Hiba

Lack of street etiquette brings walk to end, dampens mood

Apr 2 • Opinion • 33

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He slows down his footsteps, eyes that perfect spot on the sidewalk – either adjacent to him or a few steps away – tilts his head back and from his mouth comes that big chunk of gooey white…spit.

“What a beautiful scene; this just made my walk a little more beautiful,” said nobody, ever.

Walking up or down streets may be a simple task – one might even do it out of enjoyment. However, that enjoyment is immediately reduced, ruined and transformed to ashes when one person in front of you decides to take the sidewalk or street as his personal garbage bin.

Street etiquette is a topic held in low regard among people in the world. I know we don’t live in utopia or some over-sophisticated city, but all I’m wishing for is proper handling of one’s self in public streets.

I know I probably sound like a snob, but my intentions are in the right place. Keeping the streets clean – even from something as seemingly harmless as spit – is something that lies on all of our shoulders.

Unspoken manners pedestrians share and abide by should not only be exclusive to not littering, sharing the sidewalk, walking on the right and trying not to bump into people, they should also include not spitting, at least.

Somebody is probably chuckling right now thinking I am not aware that perhaps every inch of ground I walk on was the destination of a careless spit from somebody, but I do. I also know that streets are full of other contaminants and disturbances, and that’s just the way it is.

The fact that streets are dirty is not the sole reason of my annoyance. Actually witnessing the event happen is what irritates me.

In addition to it being a mere bother, I would argue that spitting in the street is a form of littering. Just because it’s liquid and it’s bound to evaporate, doesn’t mean it’s not a destructive disturbance.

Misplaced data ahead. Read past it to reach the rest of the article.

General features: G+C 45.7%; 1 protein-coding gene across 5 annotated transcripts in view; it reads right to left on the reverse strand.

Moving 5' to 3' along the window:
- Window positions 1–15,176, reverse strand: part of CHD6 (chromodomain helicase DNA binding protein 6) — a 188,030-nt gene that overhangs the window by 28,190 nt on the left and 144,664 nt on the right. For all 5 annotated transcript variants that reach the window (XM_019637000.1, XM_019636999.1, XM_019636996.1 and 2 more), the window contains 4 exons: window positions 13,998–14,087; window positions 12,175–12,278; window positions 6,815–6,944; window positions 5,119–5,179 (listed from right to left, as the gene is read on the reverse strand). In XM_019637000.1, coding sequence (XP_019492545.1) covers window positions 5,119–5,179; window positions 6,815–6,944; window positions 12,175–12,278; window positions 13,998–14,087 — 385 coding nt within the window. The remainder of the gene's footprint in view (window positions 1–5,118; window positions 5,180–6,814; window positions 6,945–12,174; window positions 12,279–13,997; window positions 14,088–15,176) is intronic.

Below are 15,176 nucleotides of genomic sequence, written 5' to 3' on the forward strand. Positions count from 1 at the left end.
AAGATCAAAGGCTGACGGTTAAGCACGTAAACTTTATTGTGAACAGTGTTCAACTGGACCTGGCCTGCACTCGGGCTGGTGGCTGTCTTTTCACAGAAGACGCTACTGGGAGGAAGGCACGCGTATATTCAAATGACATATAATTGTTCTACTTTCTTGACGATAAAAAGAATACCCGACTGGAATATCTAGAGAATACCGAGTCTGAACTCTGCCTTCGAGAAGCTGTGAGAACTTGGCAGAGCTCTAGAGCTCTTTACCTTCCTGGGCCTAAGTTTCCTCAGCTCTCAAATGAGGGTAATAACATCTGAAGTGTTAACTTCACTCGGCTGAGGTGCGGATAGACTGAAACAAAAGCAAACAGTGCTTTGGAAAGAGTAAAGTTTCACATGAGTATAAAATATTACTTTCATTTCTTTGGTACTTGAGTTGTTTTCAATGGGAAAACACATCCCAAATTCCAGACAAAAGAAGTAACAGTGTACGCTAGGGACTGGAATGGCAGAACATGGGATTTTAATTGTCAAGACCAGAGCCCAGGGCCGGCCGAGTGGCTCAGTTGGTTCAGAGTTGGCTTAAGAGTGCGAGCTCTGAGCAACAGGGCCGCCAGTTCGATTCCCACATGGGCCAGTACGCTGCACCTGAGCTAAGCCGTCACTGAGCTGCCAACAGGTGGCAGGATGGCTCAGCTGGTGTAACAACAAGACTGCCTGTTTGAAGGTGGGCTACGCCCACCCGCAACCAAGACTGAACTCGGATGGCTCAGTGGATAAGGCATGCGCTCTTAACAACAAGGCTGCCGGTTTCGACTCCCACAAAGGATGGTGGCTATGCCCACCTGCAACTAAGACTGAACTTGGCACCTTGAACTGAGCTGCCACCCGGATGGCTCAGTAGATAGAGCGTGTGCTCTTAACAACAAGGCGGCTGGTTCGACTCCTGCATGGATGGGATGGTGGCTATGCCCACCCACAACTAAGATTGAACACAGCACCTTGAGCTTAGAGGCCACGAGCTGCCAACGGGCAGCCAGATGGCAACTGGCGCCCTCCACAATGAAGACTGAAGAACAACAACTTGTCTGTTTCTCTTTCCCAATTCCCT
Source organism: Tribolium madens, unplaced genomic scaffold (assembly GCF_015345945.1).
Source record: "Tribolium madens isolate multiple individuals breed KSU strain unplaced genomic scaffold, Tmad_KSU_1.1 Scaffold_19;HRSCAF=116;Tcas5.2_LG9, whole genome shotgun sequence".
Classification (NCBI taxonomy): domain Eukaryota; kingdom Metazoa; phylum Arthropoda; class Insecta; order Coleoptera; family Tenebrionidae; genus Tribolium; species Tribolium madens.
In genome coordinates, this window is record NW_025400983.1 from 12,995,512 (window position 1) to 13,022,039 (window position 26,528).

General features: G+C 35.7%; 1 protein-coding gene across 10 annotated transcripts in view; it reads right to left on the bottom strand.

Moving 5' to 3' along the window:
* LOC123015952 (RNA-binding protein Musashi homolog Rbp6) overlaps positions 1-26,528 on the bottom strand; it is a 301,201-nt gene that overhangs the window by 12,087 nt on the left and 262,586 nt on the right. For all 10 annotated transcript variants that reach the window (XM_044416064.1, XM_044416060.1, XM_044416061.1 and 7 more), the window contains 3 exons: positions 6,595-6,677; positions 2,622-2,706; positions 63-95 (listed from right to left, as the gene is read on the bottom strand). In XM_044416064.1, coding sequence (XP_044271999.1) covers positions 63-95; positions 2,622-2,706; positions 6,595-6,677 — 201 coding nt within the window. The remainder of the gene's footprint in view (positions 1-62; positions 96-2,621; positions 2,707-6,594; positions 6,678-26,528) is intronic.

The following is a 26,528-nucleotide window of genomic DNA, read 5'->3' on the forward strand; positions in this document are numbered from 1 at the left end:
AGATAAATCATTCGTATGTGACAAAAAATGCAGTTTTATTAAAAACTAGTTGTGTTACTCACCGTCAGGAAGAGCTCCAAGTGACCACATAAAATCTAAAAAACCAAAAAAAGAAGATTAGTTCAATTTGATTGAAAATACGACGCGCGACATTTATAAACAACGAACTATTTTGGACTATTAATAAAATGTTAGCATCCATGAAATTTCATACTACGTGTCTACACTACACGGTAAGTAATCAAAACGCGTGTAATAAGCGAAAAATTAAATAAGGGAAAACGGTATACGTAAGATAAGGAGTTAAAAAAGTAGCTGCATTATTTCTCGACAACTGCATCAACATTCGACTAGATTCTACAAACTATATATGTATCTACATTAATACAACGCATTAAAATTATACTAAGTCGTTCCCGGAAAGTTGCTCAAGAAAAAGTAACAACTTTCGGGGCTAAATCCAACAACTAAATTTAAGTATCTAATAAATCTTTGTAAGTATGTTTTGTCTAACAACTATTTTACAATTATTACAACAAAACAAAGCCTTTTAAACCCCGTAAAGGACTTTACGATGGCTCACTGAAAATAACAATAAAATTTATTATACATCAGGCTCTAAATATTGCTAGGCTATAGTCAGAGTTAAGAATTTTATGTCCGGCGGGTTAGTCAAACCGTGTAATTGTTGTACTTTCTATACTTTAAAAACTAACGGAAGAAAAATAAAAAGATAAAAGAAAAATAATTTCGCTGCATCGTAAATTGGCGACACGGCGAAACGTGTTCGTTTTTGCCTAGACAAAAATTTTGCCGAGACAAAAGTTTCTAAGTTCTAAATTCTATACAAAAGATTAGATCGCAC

And I’m not the only one who thinks so.

In September 2013, a court in the United Kingdom asserted that pedestrians who spit in the street can be fined 80 euros on-the-spot, equivalent to a little bit more than $110.

This probably sounds insane to you, but it sounds magical to me.

The United Kingdom wasn’t the only country to take extreme measures against street-manner violators. Take Singapore, for example, which outlawed the sale of chewing gum because people just threw it on the streets and in “hidden” places.

As I read this to my friend, he told me he thought the country, reputable for its cleanliness, sounded like a “prison.” I, however, said I wished I lived there. The main argument against this law would be that it is a clear invasion of freedom and personal choices, and it is. But it also ensures the cleanliness and beauty of a city without costing the resident a dime.

I can’t help but wonder how the world would look like if, in fact, streets were empty of chewing gum, litter and, most importantly, spit.

 

HIBA ALMASRI

almasri002@knights.gannon.edu

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